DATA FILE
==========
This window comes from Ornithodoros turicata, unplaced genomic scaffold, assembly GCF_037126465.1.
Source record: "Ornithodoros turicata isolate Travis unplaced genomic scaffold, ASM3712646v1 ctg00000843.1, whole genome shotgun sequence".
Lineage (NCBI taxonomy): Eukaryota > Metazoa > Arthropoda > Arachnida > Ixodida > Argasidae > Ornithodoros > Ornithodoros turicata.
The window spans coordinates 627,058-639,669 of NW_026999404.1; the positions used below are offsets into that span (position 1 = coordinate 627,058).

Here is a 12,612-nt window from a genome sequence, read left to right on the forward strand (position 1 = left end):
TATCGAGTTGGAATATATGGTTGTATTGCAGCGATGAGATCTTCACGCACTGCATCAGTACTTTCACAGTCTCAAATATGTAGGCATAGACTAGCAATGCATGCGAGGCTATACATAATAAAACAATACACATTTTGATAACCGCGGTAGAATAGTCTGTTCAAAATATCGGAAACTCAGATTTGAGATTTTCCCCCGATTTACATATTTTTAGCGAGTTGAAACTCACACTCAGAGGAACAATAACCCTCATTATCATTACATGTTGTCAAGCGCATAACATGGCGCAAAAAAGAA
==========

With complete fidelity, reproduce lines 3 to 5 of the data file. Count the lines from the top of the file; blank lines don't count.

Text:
Lineage (NCBI taxonomy): Eukaryota > Metazoa > Arthropoda > Arachnida > Ixodida > Argasidae > Ornithodoros > Ornithodoros turicata.
The window spans coordinates 627,058-639,669 of NW_026999404.1; the positions used below are offsets into that span (position 1 = coordinate 627,058).

Here is a 12,612-nt window from a genome sequence, read left to right on the forward strand (position 1 = left end):